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Publication numberUS7630147 B1
Publication typeGrant
Application numberUS 11/675,819
Publication dateDec 8, 2009
Filing dateFeb 16, 2007
Priority dateFeb 16, 2007
Fee statusPaid
Publication number11675819, 675819, US 7630147 B1, US 7630147B1, US-B1-7630147, US7630147 B1, US7630147B1
InventorsAravinda Kar, Chong Zhang, Nathaniel R. Quick
Original AssigneeUniversity Of Central Florida Research Foundation, Inc.
Export CitationBiBTeX, EndNote, RefMan
External Links: USPTO, USPTO Assignment, Espacenet
Laser beam shaping for pitchfork profile
US 7630147 B1
Abstract
Apparatus, systems, methods and devices of an optical system for producing a laser beam having pitchfork profile. The system includes a laser source providing an input Gaussian beam, refractive optical lenses for converting the input Gaussian beam into a super Gaussian beam. A focusing lens focuses the super Gaussian beam, where by diffraction effect after the focusing lens, the beam profile near a focal spot is a pitchfork shaped beam. In an embodiment, the refractive optical lenses are plano-aspheric lenses. The pitchfork shaped beam is produced by passing the input Gaussian beam through plano-aspheric lenses to produce the super Gaussian output beam, and passing the super Gaussian output beam through a focusing lens to produce the output beam having a pitchfork profile. In an embodiment, the pitchfork shaped beam is applied to laser microvias drilling in electronic packaging to produce residue free holes at reduced production cost with simplified procedures.
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Claims(10)
1. An optical system for producing a laser beam having a two prong pitchfork profile comprising:
a lasing device for providing an input Gaussian beam;
an input and an output Gaussian lens for converting the input Gaussian beam into an expanded super Gaussian beam, the input Gaussian lens having a lens surface defined by the condition
z = 4.091 · r 2 1 + 1 - ( 1 - 2.492 ) · 4.091 2 · r 2 - 1.158 · r 2 + 3.242 · r 4
and the output Gaussian lens having a lens surface defined by the condition Z=0.070·R2+0.019·R4 where r and R are two arbitrary radii in which the relationship between r and R is defined by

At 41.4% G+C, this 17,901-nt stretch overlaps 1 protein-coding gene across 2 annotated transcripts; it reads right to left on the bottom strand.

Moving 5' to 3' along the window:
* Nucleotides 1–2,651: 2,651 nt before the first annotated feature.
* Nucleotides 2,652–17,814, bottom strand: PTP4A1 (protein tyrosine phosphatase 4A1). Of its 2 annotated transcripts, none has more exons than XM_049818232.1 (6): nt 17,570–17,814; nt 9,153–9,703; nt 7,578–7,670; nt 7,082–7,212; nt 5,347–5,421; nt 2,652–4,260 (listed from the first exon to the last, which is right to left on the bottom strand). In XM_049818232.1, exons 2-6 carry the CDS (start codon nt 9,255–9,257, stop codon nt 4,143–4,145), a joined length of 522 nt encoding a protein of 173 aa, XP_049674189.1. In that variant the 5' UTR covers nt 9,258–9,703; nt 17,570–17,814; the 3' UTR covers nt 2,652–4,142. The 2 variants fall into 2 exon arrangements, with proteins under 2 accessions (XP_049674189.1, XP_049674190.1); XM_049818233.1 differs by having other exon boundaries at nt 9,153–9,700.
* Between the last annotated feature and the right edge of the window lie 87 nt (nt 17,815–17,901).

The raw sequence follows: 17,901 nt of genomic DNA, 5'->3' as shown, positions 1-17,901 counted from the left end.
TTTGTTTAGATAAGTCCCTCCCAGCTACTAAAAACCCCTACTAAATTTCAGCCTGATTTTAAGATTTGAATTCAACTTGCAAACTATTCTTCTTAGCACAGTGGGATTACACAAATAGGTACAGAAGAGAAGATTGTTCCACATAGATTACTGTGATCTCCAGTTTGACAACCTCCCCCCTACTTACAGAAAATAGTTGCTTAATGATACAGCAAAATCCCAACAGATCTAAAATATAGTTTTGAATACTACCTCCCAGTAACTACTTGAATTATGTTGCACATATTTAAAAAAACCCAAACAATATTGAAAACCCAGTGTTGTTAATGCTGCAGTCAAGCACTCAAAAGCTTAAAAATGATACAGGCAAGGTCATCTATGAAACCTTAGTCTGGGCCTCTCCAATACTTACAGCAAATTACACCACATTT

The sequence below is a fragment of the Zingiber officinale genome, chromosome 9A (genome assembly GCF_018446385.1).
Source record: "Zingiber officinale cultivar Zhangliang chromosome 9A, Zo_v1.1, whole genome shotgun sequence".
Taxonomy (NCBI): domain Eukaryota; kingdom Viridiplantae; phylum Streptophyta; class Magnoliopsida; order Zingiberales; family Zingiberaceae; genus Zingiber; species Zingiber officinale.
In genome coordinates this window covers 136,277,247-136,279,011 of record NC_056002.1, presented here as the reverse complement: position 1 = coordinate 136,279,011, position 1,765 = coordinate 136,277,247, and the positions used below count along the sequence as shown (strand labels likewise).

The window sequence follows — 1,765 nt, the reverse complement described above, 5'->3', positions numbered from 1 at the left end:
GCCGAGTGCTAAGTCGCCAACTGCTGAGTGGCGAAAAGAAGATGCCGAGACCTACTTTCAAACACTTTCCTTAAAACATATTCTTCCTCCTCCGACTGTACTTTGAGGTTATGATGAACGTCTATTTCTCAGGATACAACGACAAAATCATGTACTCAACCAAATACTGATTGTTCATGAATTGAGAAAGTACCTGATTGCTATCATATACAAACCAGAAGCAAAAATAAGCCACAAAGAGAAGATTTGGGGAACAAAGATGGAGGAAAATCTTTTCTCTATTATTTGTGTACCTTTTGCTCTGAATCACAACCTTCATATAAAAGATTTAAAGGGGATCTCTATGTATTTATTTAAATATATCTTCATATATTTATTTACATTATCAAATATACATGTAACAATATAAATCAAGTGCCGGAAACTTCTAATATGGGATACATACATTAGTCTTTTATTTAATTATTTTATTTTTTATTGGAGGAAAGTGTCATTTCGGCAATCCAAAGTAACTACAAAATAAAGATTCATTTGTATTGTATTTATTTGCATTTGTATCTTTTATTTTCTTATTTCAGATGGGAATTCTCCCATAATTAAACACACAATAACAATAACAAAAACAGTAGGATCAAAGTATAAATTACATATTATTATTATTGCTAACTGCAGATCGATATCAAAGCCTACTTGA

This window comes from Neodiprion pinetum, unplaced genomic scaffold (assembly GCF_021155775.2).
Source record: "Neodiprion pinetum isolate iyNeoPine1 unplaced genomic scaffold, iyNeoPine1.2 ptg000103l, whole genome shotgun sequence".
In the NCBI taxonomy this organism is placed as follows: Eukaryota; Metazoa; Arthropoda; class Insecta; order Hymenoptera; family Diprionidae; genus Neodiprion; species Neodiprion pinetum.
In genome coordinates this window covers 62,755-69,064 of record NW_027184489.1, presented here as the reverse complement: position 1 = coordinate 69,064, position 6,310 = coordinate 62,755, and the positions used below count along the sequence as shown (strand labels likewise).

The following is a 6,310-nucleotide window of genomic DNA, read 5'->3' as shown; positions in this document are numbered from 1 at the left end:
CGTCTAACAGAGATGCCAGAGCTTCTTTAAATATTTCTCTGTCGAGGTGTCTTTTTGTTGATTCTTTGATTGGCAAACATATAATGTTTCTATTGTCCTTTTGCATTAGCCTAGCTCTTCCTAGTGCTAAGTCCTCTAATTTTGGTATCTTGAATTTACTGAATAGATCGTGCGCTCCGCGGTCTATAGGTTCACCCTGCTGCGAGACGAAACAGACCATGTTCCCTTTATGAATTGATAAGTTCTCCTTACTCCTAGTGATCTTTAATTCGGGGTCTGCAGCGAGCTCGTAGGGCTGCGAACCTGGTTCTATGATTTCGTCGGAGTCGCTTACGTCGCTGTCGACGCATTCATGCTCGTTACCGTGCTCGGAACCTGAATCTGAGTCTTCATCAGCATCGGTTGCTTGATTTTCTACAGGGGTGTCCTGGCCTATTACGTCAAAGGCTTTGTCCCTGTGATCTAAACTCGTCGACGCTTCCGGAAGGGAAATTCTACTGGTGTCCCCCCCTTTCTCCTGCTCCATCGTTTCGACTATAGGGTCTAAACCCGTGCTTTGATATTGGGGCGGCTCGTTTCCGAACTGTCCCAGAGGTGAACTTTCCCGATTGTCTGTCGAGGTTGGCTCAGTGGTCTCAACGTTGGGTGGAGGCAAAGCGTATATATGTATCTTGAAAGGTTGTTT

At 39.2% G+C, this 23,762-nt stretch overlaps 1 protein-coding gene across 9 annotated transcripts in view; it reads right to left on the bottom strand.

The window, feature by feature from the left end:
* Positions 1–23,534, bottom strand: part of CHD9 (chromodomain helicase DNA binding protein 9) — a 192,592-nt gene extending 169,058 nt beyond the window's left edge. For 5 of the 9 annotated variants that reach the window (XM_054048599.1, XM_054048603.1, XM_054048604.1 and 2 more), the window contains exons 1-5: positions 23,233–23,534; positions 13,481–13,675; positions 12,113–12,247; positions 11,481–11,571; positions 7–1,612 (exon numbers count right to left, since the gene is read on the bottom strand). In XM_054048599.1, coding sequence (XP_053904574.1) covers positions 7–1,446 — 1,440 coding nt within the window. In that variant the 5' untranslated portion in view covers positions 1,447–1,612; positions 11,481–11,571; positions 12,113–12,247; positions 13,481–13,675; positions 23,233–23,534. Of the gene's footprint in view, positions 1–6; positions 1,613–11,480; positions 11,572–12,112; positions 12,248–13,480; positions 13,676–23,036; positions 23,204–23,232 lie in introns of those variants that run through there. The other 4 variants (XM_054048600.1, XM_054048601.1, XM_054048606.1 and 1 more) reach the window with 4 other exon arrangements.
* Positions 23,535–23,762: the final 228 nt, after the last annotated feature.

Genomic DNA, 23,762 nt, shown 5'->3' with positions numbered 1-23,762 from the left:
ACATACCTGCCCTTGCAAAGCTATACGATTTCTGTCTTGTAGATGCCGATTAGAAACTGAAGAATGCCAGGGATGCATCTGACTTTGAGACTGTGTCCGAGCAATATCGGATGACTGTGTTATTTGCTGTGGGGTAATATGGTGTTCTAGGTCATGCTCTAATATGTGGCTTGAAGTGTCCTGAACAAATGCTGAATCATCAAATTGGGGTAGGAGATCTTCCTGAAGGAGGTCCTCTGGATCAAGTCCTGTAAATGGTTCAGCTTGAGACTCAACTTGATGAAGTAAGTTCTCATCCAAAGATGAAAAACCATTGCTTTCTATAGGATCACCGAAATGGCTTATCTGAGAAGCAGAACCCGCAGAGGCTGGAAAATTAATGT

r = - r 0 2 2 · ln { 1 - I 0 I 0 · 0 R exp [ - 2 ( R R 0 ) 10 ] R R } ;
a focusing lens for focusing the expanded super Gaussian beam, wherein by diffraction effect after the focusing lens, the beam profile near a focal spot is a two prong pitchfork shaped beam, the two prong pitchfork profile refers to the longitudinal cross-section of the laser beam at the focal spot.
2. The system of claim 1, wherein the focusing lens comprises:
a plano-aspheric focusing lens corrected for spherical aberration.
3. The system of claim 1, further comprising:
a laser microvias drilling apparatus incorporating the optical system for producing a laser beam having the two-prong pitchfork profile.
4. The system of claim 1, wherein the lasing device comprises:
a CO2 laser having an approximately 9.3 μm wavelength for microvia manufacturing.
5. The system of claim 1, wherein the lasing device comprises:
a Nd:YAG laser having an approximately 1.06 μm wavelength.
6. The system of claim 3, wherein the lasing device comprises:
a frequency-doubled Nd:YAG laser having an approximately 0.532 μm wavelength for higher density packaging which requires vias having less than an approximately 30 μm diameter.
7. A method for shaping a light beam comprising the steps of:
providing an input Gaussian beam; and
passing the input beam through a refractive optics system to shape the input beam using light propagation based on a diffractive effect in the lens system, the refractive optics system consisting essentially of the steps of:
shaping the input beam into an expanded super Gaussian beam by an input refractive optical lens and an output refractive optical lens; and
focusing the expanded super Gaussian beam with a focusing lens to shape the expanded super Gaussian beam to an output beam having a longitudinal cross-section of a two-pronged pitchfork shaped beam.
8. The system of claim 7, wherein each of the input and output refractive optical lens comprises:
a plano-aspheric lens.
9. The system of claim 7, wherein the focusing lens comprises:
a plano-aspheric focusing lens corrected for spherical aberration.
10. The system of claim 7, wherein each of the input and output refractive optical lenses are Gaussian lenses.
Description
FIELD OF THE INVENTION

This invention relates to the field of optics and, in particular, to methods, systems, apparatus and devices an optical system for laser shaping to produce an output having a pitchfork profile that can be integrated in the beam delivery system for laser drilling of microvias in electronic packaging, wherein the pitchfork profile refers to the longitudinal cross-section of the laser beam at the focal spot.